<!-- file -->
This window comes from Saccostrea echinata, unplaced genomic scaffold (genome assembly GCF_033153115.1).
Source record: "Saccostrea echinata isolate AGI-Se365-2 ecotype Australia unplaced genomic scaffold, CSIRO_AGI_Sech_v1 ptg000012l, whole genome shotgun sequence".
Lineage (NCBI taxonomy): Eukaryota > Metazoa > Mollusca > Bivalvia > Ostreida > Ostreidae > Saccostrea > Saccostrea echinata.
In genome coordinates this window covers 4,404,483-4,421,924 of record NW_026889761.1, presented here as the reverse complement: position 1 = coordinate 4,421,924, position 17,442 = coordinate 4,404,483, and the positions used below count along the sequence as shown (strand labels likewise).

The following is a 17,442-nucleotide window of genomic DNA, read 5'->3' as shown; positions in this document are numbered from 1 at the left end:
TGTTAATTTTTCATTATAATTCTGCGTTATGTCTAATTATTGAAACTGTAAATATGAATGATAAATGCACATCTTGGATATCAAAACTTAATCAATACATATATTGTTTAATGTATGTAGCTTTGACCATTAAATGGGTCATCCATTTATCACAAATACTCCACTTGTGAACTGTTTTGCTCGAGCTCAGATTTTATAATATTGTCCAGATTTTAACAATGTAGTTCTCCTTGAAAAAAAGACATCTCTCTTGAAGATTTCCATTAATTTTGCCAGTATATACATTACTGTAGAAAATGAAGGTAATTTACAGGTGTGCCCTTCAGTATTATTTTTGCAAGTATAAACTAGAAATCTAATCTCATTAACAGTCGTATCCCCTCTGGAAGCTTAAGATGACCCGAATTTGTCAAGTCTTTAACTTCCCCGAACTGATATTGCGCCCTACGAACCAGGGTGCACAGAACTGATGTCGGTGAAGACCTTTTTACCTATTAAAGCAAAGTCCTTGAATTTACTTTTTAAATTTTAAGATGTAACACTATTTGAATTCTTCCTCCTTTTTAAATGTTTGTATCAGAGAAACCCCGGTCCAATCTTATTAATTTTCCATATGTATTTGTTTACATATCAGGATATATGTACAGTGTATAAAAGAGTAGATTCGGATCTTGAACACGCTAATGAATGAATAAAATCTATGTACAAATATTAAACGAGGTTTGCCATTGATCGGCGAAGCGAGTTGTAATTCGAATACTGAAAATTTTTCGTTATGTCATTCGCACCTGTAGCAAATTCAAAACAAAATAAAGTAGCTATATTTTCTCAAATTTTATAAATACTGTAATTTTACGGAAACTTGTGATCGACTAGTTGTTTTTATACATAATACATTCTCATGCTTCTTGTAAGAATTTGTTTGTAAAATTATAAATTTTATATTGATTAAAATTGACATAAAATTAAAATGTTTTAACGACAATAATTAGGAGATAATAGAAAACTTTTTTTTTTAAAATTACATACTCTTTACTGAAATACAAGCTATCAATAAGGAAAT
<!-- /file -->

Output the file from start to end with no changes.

This window comes from Saccostrea echinata, unplaced genomic scaffold (genome assembly GCF_033153115.1).
Source record: "Saccostrea echinata isolate AGI-Se365-2 ecotype Australia unplaced genomic scaffold, CSIRO_AGI_Sech_v1 ptg000012l, whole genome shotgun sequence".
Lineage (NCBI taxonomy): Eukaryota > Metazoa > Mollusca > Bivalvia > Ostreida > Ostreidae > Saccostrea > Saccostrea echinata.
In genome coordinates this window covers 4,404,483-4,421,924 of record NW_026889761.1, presented here as the reverse complement: position 1 = coordinate 4,421,924, position 17,442 = coordinate 4,404,483, and the positions used below count along the sequence as shown (strand labels likewise).

The following is a 17,442-nucleotide window of genomic DNA, read 5'->3' as shown; positions in this document are numbered from 1 at the left end:
TGTTAATTTTTCATTATAATTCTGCGTTATGTCTAATTATTGAAACTGTAAATATGAATGATAAATGCACATCTTGGATATCAAAACTTAATCAATACATATATTGTTTAATGTATGTAGCTTTGACCATTAAATGGGTCATCCATTTATCACAAATACTCCACTTGTGAACTGTTTTGCTCGAGCTCAGATTTTATAATATTGTCCAGATTTTAACAATGTAGTTCTCCTTGAAAAAAAGACATCTCTCTTGAAGATTTCCATTAATTTTGCCAGTATATACATTACTGTAGAAAATGAAGGTAATTTACAGGTGTGCCCTTCAGTATTATTTTTGCAAGTATAAACTAGAAATCTAATCTCATTAACAGTCGTATCCCCTCTGGAAGCTTAAGATGACCCGAATTTGTCAAGTCTTTAACTTCCCCGAACTGATATTGCGCCCTACGAACCAGGGTGCACAGAACTGATGTCGGTGAAGACCTTTTTACCTATTAAAGCAAAGTCCTTGAATTTACTTTTTAAATTTTAAGATGTAACACTATTTGAATTCTTCCTCCTTTTTAAATGTTTGTATCAGAGAAACCCCGGTCCAATCTTATTAATTTTCCATATGTATTTGTTTACATATCAGGATATATGTACAGTGTATAAAAGAGTAGATTCGGATCTTGAACACGCTAATGAATGAATAAAATCTATGTACAAATATTAAACGAGGTTTGCCATTGATCGGCGAAGCGAGTTGTAATTCGAATACTGAAAATTTTTCGTTATGTCATTCGCACCTGTAGCAAATTCAAAACAAAATAAAGTAGCTATATTTTCTCAAATTTTATAAATACTGTAATTTTACGGAAACTTGTGATCGACTAGTTGTTTTTATACATAATACATTCTCATGCTTCTTGTAAGAATTTGTTTGTAAAATTATAAATTTTATATTGATTAAAATTGACATAAAATTAAAATGTTTTAACGACAATAATTAGGAGATAATAGAAAACTTTTTTTTTTAAAATTACATACTCTTTACTGAAATACAAGCTATCAATAAGGAAAT